Tuesday, May 26, 2015

undocumented housing

I have been a homeowner in Mexico since mid-October.  At least, that is what I have been led to believe.

Last October, I drove to Manzanillo with my two realtors (everything is new again) to close on my purchase of the house with no name.  As in every closing I have ever been party to, I signed my name on multiple pieces of paper.  What was not usual for me was that all of the documents were in Spanish -- as was the notario's explanation of each document.

I signed over my money, and was on my way.  What seemed strange to me is that I left with copies of no closing documents.  I am not certain I even received a receipt.

My realtor informed me the documents needed to be recorded in Puerto Vallarta.  As soon as that was done, I would receive my copies -- including a copy of my deed that is held in trust by a Mexican bank.  I am not even certain which bank that is.

I have been waiting.  But that does not mean nothing has happened.  You may recall I received a visitor from IMSS (Mexican social security) in early March (moving to mexico -- pitfalls of buying a house (part 532)).  He informed me IMSS had not yet received the wage withholdings for the workers who built the house.

I was under the impression that the former owner (and builder) of the house had handled that matter.  It was a condition of our earnest money agreement.  It turned out she was negotiating with IMSS on the appropriate payment.  I left the matter there.

A month ago, while I was at the Manzanillo airport waiting for my flight that would eventually take me to Shanghai, I received a call from the same IMSS inspector.  He was at my house and needed me to come to the house to allow him to take some measurements.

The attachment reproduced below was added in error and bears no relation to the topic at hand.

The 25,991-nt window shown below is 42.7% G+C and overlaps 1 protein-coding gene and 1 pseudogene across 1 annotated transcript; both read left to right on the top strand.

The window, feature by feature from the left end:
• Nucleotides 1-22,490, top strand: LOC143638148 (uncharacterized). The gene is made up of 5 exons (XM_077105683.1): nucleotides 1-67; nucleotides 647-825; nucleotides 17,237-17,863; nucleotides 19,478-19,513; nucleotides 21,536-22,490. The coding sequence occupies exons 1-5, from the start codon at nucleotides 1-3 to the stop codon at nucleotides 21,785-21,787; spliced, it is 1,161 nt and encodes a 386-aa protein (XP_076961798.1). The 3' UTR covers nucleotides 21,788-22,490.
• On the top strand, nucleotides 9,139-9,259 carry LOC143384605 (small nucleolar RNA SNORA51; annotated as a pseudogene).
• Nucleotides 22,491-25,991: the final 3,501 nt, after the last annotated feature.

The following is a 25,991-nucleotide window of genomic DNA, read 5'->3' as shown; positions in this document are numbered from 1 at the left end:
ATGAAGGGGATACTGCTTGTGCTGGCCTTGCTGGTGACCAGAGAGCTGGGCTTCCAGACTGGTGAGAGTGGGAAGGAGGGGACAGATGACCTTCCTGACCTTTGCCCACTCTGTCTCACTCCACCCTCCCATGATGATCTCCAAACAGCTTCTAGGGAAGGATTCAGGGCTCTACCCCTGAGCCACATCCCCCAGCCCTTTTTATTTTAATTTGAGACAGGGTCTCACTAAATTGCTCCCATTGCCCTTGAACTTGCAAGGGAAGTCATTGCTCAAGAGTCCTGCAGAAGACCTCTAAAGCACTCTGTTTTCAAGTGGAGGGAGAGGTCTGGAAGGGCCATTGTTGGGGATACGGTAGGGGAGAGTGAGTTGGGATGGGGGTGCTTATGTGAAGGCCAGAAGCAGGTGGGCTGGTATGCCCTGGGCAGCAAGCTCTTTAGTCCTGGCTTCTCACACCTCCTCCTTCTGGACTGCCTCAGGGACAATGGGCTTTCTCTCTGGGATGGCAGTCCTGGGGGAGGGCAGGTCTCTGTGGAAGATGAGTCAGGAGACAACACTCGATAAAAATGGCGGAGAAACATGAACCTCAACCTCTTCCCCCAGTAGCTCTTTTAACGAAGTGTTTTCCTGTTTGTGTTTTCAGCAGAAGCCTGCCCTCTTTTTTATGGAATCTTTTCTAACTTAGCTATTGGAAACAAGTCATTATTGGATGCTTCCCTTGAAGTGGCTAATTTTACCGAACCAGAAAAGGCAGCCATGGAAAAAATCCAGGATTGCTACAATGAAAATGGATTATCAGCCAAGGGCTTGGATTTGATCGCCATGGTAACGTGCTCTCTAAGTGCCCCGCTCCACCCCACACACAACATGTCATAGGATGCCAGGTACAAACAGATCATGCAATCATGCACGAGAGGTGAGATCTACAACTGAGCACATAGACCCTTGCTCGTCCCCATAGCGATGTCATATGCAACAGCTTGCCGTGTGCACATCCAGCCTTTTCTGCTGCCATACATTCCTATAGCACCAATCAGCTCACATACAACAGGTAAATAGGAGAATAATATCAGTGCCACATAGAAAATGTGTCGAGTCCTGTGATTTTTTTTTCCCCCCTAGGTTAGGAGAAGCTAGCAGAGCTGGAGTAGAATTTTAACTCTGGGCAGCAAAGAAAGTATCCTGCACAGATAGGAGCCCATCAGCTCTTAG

There was nothing I could do.  My flight was boarding.  So, I called my realtor.  She took care of it.  Once again, I am under the impression that the matter is still being negotiated.

But the paperwork drama does not stop there.  When I stopped by my realtor's office to ask about the IMSS situation, she briefed me.  When I asked her about the status of my closing documents, she informed me that the notario needs some additional items from me to formalize the closing.

Something showing my new Mexican address (easy; an electric bill will do -- the universal form of identification down here) and a document to show my legal address in The States (preferably a utility bill, but not a driver license).

And there's the rub.  Even though I am a legal resident of Nevada, and I do have an address, I do not pay any utilities at that address.  The best I can come up with is a federal tax statement -- and a copy of my Nevada driver license.  I have a sinking feeling this is going to be another IMSS-style request that will go unresolved for some indefinite period of time.

In the end, it does not much matter.  I have a house -- with a refreshing pool that is getting me through our early onset of heat and humidity.  And no one asks me for any form of documentation when I view one of Barra's apricot sunsets.

Am I concerned?  Nope.  I have long ago learned that everything works out well in the end.  With a bit of patience to complement my Mexican mask.

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